In this week's Around Town column, a Girl Scout troop persuades the City Council to take action against plastic straws, the family of Frank Greene Jr. reacts to news of a school getting named after him and a Holocaust survivor from Palo Alto gets recognized at a state ceremony.
PAPER OR PLASTIC?... It's official. Come May, you may see more restaurants switching to paper straws and displaying educational materials about the impact of plastic straws on marine life as Palo Alto marks "Plastic Straw Awareness Month." The movement was launched by Junior Girl Scout Troop 60016, which includes 12 fifth-graders from three local schools and a seventh-grade co-leader, who gave a presentation at Monday's City Council meeting and are now making the rounds at local restaurants, community organizations and events to spread knowledge and paper straws. Mayor Liz Kniss received a handful from the troop on Monday after they detailed their progress to date, which includes a website that allows local restaurants to register for the campaign (in return, they will receive support in the form of educational posters, table tents and information about where they can get paper straws). The troop reported that The Counter on California Avenue has already signed up. Paly senior Michaela Fogarty, who is studying the impacts of plastic straws on the environment, joined the Girl Scouts Monday in making the case against plastic straws. Most people don't think drinking straws are a huge problem, Fogarty said, and this ignorance leads to a huge global problem of plastic contamination. "Every day in the U.S. we use enough plastic straws to wrap around the world two-and-a-half times," Fogarty said. "So, it's a huge problem. And this plastic waste isn't recyclable and it doesn't degrade in the environment, but continues to impact our ecosystems and our own health." It remains to be seen how many restaurants have signed up, but the Girl Scouts scored one victory Monday. After their presentation, the council agreed to pass a proclamation declaring May as the month for straw awareness.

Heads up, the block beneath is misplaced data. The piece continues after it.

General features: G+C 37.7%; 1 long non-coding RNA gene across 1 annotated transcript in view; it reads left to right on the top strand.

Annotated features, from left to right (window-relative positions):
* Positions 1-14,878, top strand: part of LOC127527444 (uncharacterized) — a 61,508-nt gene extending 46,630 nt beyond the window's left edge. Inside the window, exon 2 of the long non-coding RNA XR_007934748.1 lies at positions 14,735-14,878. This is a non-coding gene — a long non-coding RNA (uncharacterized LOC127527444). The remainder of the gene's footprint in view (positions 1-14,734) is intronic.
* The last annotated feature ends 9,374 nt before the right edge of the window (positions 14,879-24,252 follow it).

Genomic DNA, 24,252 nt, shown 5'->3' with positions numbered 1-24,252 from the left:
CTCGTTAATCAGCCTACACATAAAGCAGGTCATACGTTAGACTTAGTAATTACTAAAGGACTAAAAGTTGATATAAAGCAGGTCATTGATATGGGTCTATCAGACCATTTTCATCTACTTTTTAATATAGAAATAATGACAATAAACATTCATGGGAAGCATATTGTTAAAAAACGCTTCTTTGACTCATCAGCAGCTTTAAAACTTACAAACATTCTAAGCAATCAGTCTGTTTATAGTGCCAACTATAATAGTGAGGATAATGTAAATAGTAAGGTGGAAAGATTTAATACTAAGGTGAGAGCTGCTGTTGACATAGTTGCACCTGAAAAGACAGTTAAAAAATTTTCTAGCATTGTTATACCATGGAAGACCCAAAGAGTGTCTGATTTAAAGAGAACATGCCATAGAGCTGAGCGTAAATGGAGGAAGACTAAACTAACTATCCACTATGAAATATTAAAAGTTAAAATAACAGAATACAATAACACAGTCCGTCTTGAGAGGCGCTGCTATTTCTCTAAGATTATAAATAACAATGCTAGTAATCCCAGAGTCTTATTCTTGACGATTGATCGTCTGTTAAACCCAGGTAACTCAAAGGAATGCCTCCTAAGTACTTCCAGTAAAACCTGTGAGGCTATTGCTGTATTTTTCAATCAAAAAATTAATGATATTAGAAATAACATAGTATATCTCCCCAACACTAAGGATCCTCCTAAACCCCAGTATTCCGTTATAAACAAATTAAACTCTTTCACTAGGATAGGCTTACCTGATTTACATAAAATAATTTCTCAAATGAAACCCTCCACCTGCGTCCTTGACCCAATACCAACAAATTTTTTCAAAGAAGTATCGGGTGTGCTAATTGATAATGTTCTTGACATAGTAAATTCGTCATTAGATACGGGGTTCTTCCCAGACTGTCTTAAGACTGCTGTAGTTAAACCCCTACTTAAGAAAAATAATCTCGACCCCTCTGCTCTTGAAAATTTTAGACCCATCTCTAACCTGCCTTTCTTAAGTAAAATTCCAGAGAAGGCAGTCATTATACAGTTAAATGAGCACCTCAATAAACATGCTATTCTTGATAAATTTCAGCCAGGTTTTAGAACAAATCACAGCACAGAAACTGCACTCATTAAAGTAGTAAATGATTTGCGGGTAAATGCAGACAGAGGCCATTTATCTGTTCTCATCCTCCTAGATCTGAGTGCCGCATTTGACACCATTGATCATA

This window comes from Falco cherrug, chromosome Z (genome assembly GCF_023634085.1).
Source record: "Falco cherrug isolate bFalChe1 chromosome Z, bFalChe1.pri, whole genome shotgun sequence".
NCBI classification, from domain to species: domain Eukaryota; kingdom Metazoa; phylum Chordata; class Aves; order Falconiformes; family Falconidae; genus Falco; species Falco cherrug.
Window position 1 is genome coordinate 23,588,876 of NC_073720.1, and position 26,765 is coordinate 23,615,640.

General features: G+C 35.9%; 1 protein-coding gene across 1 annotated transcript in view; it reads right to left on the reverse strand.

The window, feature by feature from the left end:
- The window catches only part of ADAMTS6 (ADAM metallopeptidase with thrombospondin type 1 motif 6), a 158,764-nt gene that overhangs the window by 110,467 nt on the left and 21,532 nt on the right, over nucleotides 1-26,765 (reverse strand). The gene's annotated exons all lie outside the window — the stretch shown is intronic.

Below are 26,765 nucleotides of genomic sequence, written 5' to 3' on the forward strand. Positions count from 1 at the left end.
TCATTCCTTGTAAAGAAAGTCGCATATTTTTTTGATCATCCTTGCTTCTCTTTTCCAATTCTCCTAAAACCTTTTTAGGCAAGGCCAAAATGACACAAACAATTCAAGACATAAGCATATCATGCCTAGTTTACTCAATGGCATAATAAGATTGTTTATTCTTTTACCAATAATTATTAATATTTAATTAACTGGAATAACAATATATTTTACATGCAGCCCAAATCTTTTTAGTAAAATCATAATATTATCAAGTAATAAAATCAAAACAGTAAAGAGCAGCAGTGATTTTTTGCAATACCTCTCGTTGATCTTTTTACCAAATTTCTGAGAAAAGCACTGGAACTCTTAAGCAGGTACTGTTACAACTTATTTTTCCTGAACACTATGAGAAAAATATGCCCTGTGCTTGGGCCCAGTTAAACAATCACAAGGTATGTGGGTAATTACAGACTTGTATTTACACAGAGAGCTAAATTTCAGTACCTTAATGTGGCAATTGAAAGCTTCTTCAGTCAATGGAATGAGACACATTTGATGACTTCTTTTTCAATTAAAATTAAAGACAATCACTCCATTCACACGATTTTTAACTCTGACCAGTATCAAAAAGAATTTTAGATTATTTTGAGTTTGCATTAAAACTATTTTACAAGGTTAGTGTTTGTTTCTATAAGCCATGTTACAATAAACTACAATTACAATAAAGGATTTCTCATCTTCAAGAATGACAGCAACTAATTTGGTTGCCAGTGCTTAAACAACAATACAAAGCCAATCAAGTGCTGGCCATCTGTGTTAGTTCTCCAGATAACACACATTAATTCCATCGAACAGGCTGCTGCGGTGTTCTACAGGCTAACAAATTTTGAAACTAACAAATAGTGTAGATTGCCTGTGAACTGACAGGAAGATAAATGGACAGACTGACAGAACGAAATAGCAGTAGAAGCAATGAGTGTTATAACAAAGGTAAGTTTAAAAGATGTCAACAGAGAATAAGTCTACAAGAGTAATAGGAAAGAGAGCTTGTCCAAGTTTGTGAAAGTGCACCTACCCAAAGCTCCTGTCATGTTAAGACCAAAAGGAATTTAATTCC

A FAMILY LEGACY ... The family of Silicon Valley technology pioneer Frank Greene Jr. was "pleasantly surprised" to learn that David Starr Jordan Middle School in Palo Alto will be renamed after the late CEO. Education has been a core Greene family value for as long as his brother, Arthur Greene, can remember. "Education is probably the most important, strongest thing you can have that no one can take away from you," said Arthur Greene, who lives in Moorestown, New Jersey, with his wife, Rita. "He loved kids ... He was really into the sciences," Rita said of her brother-in-law. Other Greene family values of ambition and persistence encapsulate Frank Greene Jr.'s legacy. Arthur Greene, who is hopeful that his brother's legacy will inspire students of the newly renamed school, offered them advice inspired by his brother's glass-ceiling-shattering work. "Set high goals and persevere no matter what obstacle is placed in front of you," he said. "Do not let people diminish you ... because of who you are." Arthur Greene hopes to be present for the renaming ceremony later this year. "I wish he (Frank) was around so he could accept the honor," he said. "Once we know the date, I'll work to try to come out."
FINDING REDEMPTION ... Palo Alto resident Judith Rabbie was recognized at the state Assembly's 13th annual Holocaust Remembrance Day Celebration at the invitation of Assemblyman Marc Berman, D-Palo Alto, on Monday, April 16. "Judith's survival during the Holocaust and her long and full life are a testament to her strength and spirit," Berman said in a press release. In 1941, Rabbie was born in Budapest, Hungary and three years later was kept out of sight by a non-Jewish family for 10 months before she was reunited with her mother. Her father died en route to a concentration camp. The mother and daughter stayed in Hungary for 12 years before heading to Switzerland, where Rabbie earned a master's degree in chemistry, a field her mother worked in. She then moved to Israel for doctoral studies and met her husband there. In 1981, the couple relocated to Palo Alto, where she worked as a chemist and was a manager at Syntax for 17 years before retirement. "My revenge is that I'm standing here, and I can tell you my story. Hitler didn't do what he wanted to do. I have two children and beautiful grandchildren, and that's my revenge. I'm here," she said in a statement.